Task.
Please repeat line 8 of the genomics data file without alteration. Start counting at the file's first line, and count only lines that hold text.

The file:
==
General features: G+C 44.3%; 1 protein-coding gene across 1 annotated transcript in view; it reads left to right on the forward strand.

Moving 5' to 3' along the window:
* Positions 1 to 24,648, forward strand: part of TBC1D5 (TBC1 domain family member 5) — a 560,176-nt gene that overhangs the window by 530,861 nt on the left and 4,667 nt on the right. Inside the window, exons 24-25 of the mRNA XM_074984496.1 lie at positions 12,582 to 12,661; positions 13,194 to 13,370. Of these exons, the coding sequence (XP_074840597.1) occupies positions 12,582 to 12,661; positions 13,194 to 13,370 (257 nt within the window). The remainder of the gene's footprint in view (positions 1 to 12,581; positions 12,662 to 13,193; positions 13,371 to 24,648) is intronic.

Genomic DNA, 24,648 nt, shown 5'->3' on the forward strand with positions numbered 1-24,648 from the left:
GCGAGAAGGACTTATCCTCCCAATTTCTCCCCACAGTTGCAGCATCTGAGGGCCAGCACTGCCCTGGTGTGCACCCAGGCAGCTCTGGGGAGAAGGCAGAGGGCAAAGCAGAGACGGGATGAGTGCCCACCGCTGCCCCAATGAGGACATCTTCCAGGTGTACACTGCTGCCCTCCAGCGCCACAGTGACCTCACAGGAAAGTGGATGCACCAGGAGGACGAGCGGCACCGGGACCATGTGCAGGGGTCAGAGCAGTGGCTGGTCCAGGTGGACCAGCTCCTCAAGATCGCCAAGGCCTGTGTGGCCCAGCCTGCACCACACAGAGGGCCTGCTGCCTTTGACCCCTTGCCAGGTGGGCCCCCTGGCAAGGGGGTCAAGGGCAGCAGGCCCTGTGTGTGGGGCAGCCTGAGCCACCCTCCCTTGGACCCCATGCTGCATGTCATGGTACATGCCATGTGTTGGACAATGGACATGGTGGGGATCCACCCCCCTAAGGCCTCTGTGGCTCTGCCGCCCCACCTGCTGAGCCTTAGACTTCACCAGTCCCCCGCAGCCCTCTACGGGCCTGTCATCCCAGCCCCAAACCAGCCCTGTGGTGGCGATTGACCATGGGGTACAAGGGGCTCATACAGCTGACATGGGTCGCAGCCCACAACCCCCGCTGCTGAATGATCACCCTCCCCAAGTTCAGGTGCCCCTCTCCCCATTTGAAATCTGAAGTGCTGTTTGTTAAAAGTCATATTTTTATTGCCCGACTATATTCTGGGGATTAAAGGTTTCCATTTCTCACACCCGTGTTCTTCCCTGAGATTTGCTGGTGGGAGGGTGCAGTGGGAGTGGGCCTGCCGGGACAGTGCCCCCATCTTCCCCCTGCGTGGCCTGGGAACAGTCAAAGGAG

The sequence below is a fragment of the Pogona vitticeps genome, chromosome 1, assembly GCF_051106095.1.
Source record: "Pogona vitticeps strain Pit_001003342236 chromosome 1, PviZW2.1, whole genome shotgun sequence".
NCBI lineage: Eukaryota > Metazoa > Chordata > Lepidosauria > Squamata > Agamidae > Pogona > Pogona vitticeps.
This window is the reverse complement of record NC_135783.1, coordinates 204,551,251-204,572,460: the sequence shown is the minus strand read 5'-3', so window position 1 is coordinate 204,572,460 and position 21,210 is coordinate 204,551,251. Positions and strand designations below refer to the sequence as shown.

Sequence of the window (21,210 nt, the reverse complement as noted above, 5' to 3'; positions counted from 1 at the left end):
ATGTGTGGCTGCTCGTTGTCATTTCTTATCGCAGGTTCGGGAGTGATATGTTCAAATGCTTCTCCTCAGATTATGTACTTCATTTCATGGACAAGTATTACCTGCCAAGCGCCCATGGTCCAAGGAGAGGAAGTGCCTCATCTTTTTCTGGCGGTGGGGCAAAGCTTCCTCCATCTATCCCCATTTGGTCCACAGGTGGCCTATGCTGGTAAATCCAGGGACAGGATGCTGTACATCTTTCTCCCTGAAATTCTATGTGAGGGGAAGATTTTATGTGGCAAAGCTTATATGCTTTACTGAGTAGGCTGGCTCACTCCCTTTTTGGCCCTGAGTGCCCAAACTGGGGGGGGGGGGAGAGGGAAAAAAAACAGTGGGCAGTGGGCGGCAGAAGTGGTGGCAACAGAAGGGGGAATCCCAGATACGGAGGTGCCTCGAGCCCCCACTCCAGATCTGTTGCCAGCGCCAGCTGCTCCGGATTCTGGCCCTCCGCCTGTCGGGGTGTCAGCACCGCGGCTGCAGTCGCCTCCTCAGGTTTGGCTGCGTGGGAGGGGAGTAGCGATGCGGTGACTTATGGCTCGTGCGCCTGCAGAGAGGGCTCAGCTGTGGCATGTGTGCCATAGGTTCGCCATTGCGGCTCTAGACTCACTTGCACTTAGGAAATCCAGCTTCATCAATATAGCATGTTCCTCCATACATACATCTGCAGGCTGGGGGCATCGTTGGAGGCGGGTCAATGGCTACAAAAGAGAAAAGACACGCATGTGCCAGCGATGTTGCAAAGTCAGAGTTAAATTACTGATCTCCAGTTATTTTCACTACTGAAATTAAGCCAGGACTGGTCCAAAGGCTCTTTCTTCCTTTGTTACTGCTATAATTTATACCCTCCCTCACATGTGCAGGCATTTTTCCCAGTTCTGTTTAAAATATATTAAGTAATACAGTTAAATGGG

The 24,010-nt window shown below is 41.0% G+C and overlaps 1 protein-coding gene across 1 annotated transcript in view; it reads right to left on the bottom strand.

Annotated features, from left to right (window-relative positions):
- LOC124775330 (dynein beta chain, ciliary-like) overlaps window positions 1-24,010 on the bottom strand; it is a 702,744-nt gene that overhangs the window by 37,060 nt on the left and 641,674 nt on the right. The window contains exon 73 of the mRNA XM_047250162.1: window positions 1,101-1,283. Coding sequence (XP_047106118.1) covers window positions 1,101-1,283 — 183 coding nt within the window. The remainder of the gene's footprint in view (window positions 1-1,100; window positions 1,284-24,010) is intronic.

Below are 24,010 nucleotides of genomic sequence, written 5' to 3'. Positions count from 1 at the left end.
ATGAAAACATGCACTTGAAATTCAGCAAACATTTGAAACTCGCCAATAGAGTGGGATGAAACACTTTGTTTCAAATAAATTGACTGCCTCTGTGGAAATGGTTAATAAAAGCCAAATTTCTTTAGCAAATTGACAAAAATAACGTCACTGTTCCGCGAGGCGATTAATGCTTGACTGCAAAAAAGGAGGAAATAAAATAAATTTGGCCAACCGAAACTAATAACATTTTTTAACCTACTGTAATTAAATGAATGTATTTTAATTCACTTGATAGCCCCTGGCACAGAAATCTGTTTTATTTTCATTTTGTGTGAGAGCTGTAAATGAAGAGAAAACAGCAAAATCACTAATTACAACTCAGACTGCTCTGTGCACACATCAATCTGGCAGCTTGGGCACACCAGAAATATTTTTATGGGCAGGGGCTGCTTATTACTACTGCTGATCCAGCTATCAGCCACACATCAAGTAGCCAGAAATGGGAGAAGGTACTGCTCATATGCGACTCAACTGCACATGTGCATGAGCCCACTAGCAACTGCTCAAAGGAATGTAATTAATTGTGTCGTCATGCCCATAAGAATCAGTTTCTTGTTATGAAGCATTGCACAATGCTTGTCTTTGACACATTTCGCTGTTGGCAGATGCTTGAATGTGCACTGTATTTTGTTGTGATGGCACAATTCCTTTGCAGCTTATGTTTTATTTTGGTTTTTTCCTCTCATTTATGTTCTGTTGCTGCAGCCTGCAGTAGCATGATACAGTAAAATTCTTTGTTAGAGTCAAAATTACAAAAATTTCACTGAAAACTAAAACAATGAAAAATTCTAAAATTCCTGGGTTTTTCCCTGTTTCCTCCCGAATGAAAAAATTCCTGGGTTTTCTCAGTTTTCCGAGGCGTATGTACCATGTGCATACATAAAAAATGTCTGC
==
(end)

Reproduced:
NCBI lineage: Eukaryota > Metazoa > Chordata > Lepidosauria > Squamata > Agamidae > Pogona > Pogona vitticeps.